The award-winning Australian play Sugarland, created by national youth theatre company Australian Theatre for Young People and inspired by the people of Katherine and the Northern Territory, comes to NORPA at Lismore City Hall this week.
The Echo spoke with artistic director Fraser Corfield.
Tell me how Sugarland came to be. How was the writing informed by the genuine experiences of young people in the Territory?
Sugarland was born from a very ambitious program of residencies conducted in Katherine over three years. Separate from developing this script we ran a series of workshops with young people from the two high schools. Our original intention was to develop a musical, but over the years that morphed (as these things often do) into writing and filming original hip-hop songs and film clips that were presented at the local cinema. Rachael Coopes and Wayne Blair used the relationships that were developed with young people during those workshops, along with wider consultation with adults who work with young people in Katherine, as the foundation of the show. Then as the play was developed it was constantly workshopped with people from the community to get feedback on the truth of the language, the characters and the situations.
Why do you feel it’s important for these stories to be told?
ATYP has been working in remote communities for many years. Often we would send artists to work in these communities and they would be overwhelmed by the hardship experienced by some of the teenagers they worked with. The common statement was, ‘I never knew there were places like this in Australia’. We wanted to create a play that could share with wider Australia what it’s like for some young people growing up in towns such as Katherine.
How did you approach directing Sugarland – what feel did you go for with the actors, and with the show in general?
In many respects Sugarland is a very simple show. That’s probably why it is so successful. The production lives and dies on the relationships among the characters. In bringing this show to life, David Page and I focused on making sure the relationships look, sound and feel as real as possible. We worked with the actors to understand what each character is concealing at any given moment. We want the audience to intrinsically understand these characters because they remind them of people they know or have grown up with.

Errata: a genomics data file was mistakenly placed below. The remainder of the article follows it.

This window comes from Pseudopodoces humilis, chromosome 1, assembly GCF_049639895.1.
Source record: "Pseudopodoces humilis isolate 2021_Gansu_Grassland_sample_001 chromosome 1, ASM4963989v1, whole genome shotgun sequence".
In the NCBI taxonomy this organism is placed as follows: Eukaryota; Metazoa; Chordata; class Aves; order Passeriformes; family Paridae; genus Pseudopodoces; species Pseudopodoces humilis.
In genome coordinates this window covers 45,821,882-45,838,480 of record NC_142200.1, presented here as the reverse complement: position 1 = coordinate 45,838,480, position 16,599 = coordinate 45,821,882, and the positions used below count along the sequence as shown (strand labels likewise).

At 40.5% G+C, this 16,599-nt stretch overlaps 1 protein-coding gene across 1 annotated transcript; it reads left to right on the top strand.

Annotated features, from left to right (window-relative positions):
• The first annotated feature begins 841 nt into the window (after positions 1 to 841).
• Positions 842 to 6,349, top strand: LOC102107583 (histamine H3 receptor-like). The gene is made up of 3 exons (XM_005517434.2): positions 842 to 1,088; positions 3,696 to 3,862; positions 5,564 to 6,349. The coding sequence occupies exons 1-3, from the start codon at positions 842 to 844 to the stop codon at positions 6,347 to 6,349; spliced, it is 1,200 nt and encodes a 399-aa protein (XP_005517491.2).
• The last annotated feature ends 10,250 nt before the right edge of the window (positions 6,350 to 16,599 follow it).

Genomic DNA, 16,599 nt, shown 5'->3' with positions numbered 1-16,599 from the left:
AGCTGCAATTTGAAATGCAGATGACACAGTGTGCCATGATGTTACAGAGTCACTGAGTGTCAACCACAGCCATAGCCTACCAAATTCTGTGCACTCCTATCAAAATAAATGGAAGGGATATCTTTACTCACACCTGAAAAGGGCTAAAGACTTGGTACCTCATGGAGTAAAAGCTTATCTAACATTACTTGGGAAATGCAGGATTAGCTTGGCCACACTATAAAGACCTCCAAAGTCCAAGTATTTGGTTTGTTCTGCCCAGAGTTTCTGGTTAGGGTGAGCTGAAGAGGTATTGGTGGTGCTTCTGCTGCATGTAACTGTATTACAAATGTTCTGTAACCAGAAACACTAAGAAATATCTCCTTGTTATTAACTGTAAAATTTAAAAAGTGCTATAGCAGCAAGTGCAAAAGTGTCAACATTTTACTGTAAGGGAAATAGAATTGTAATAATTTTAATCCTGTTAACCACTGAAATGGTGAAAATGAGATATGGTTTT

How have you styled it for stage?
The show is very simply staged on a set that looks a little like a sunken skate park. It could be at home in a city, a big country town or the middle of Australia. We’ve kept the staging simple to focus on the story.
What were the key themes you developed in the show?
The key theme of this play is resilience. Though some of these characters are experiencing very difficult circumstances they never feel sorry for themselves. There is a sense of humour flowing through the play that reflects our extraordinary capacity to connect with others and find joy even at the saddest times.
How much of the show is communicated beyond the script? Meaning the subtext, as very often explicit dialogue doesn’t work when young people are as you say ‘sometimes painfully inarticulate’?
That’s what I was referring to when I said our focus was on ensuring the relationships among these characters feel real. It’s what the characters choose not to say that makes this play so compelling. The dialogue is often sparse and very simple but we understand the relationships among characters are beautifully complex and difficult.
How is this show particularly important for young people, and in particular young people in theatre?
It’s important on a couple of levels. On the one hand it gives voice to a group of Australians who are rarely represented on Australian stages. I have just spent today running workshops in a boarding house here in Katherine for young people attending school from remote communities. The sheer joy and appreciation they have expressed for this story is overwhelming. For young people in the rest of Australia, Sugarland shows that powerful, evocative stories can be told anywhere. We all have a story to tell and we all deserve to share our stories.
Are there enough pieces out there for emerging actors and writers?
No. I believe theatre suffers terribly from this stuffy middle-class middle-aged approach. We force our young people to read and study adult plays featuring adult characters going through adult issues. If a young person wants to listen to music they can find songs written specifically for their age, their experience. The same with art, or poetry, or books or dancing. But to teach them drama we subject them to Shakespeare, or Brecht, or something staged in the last ten years by a professional theatre company with an average audience age of 50. At ATYP we believe the first play every young person reads or performs or sees should be specifically written for their age group. We need far more complex, interesting, professionally developed plays for young artists and audiences.
Tell me what we should expect for the Lismore show.
I hope you will be moved. That you will walk out of the theatre thinking about our country from the perspective of someone whom you may not have considered before. I hope you spend a few moments looking at the world through the eyes of a teenager from Katherine, and that you find that experience unsettling but deeply rewarding.
Tuesday at 7.30pm and Wednesday at 11am. NORPA at Lismore City Hall. $22–42. Bookings 1300 066 772 or norpa.org.au.